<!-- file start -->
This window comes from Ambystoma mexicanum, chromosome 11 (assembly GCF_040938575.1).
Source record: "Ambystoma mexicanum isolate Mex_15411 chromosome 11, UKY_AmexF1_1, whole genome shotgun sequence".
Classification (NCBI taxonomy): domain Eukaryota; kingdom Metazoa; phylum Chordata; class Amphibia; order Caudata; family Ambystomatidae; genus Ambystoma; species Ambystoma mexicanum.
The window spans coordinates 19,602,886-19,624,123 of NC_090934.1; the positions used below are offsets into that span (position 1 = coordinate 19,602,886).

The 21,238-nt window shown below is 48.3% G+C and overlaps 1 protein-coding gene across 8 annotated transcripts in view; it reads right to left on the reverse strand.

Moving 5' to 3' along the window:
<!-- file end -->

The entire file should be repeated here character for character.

This window comes from Ambystoma mexicanum, chromosome 11 (assembly GCF_040938575.1).
Source record: "Ambystoma mexicanum isolate Mex_15411 chromosome 11, UKY_AmexF1_1, whole genome shotgun sequence".
Classification (NCBI taxonomy): domain Eukaryota; kingdom Metazoa; phylum Chordata; class Amphibia; order Caudata; family Ambystomatidae; genus Ambystoma; species Ambystoma mexicanum.
The window spans coordinates 19,602,886-19,624,123 of NC_090934.1; the positions used below are offsets into that span (position 1 = coordinate 19,602,886).

The 21,238-nt window shown below is 48.3% G+C and overlaps 1 protein-coding gene across 8 annotated transcripts in view; it reads right to left on the reverse strand.

Moving 5' to 3' along the window: